“Female work spaces are so important. It is truly a freeing feeling — being surrounded by different women of various ages, all with their own experiences and stories to be shared. We need to continue to foster these safe communities and cherish the women who are in them,” Jessie said.

A common consensus among all the interns was that they really appreciated being able to get hands-on experience.

“There is only so much you can learn through a textbook or an online class. Although I am notified of techniques and standard procedures, having hands-on experience highlights my strong and weak areas,” Martha said.

“Though there are some obstacles, it’s always taken as a learning experience. Also, film equipment is constantly upgrading, so getting to learn about any type of technology is helpful.”

On the same note, Christian said that being able to work in-person really allowed her to understand how the process of production works.

“Personally, I work best by working in person and hands on, so this experience was the best to learn and observe all of the cinematographers on set. I felt engaged and I learned a lot while being able to help out here and there,” Christian said.

Similarly, Inez said, “I definitely learn better when I'm able to watch people work in-person and have hands-on experience. Working as an intern means that I am given responsibilities that I might not necessarily have experience doing, so I have to learn as I go. I've found that being given a clear goal and deadline helps me learn better.”

From learning from crew members on set as well from the amazing and talented interviewees, the interns said the skills and advice that they have gathered from this experience will continue to help them in their journey as filmmakers.

“My favorite memory on set was really just listening to Joy, who we were interviewing, and watching Shaneika and Rena capture beautiful imagery under Anne's direction — it felt like magic,” said Aleta.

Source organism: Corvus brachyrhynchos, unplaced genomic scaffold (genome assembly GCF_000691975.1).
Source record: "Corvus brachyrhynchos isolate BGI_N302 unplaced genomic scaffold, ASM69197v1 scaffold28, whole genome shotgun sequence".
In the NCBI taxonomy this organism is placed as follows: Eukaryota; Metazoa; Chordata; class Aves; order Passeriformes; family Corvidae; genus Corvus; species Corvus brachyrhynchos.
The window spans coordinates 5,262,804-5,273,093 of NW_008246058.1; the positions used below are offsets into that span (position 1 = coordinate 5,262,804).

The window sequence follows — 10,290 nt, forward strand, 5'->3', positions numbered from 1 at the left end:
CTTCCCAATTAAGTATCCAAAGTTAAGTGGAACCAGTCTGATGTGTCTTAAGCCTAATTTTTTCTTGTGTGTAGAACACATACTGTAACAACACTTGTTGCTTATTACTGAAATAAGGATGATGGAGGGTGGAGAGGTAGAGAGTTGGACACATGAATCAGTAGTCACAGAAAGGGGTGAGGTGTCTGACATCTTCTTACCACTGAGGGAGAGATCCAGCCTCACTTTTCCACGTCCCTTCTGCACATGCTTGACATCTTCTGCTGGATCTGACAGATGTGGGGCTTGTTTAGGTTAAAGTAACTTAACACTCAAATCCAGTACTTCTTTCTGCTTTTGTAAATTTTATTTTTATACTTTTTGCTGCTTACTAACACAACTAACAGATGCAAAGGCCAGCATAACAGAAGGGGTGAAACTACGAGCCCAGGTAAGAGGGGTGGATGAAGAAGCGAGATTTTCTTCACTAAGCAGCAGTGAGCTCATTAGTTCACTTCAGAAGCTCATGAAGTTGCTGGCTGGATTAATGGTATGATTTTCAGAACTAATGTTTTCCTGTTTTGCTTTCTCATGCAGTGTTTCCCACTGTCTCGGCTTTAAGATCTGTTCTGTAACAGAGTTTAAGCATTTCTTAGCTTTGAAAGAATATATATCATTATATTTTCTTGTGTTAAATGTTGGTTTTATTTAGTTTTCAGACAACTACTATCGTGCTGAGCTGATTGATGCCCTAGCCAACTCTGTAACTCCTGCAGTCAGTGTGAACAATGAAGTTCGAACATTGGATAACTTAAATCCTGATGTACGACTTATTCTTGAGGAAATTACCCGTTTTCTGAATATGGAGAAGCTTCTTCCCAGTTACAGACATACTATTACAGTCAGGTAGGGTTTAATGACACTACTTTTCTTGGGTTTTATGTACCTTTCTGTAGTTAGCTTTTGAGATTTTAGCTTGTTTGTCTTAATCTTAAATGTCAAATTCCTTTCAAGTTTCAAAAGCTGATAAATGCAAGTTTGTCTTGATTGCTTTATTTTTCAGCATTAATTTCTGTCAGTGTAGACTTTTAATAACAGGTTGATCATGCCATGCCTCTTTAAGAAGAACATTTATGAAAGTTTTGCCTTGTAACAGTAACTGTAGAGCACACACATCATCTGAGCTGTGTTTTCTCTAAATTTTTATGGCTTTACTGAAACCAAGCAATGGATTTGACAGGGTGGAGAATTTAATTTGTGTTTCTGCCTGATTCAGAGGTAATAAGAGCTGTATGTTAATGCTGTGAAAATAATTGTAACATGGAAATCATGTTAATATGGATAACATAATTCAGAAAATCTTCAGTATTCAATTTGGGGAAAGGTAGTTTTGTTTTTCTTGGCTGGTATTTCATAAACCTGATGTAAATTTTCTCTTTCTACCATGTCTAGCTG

For others, working on set felt like a dream.

“Working on set for the first time in a professional setting made it feel like a dream,” said Christian.

“To be completely honest, I was quite nervous as this was my first time being paid to help create this amazing film. I was so nervous I came 30 minutes early to make sure I was in the right mindset and just in the right place! But, as the shoot began and the nerves washed away I was able to focus and really take in the environment.”

Inez added, “There's always that sense of wonder that comes with collaborating with a team to work towards a common goal, as well as the excitement that comes with getting to see that vision come to life. It's like an adrenaline rush that lasts for however long the shoot is, which is usually hours.”

Despite the nervous excitement and adrenaline, the Reel Wāhine of Hawai‘i interns said they will take what they have learned from this experience and carry it with them as they pursue future film projects.

“It's given me an invaluable learning experience and served as a good reminder that I genuinely love filmmaking and everything that goes into it,” Inez said.


In reflecting on her experience of working on set, Christian said that being given this opportunity really shined a light on her future path.


“I remember telling one of my fellow interns this, but as we were starting to wrap and close up all of the cinematographers’ gear I told them: ‘Even though it's hectic and packing expensive heavy gear is crazy — today I realized this is what I really want to do. It's all worth it.’”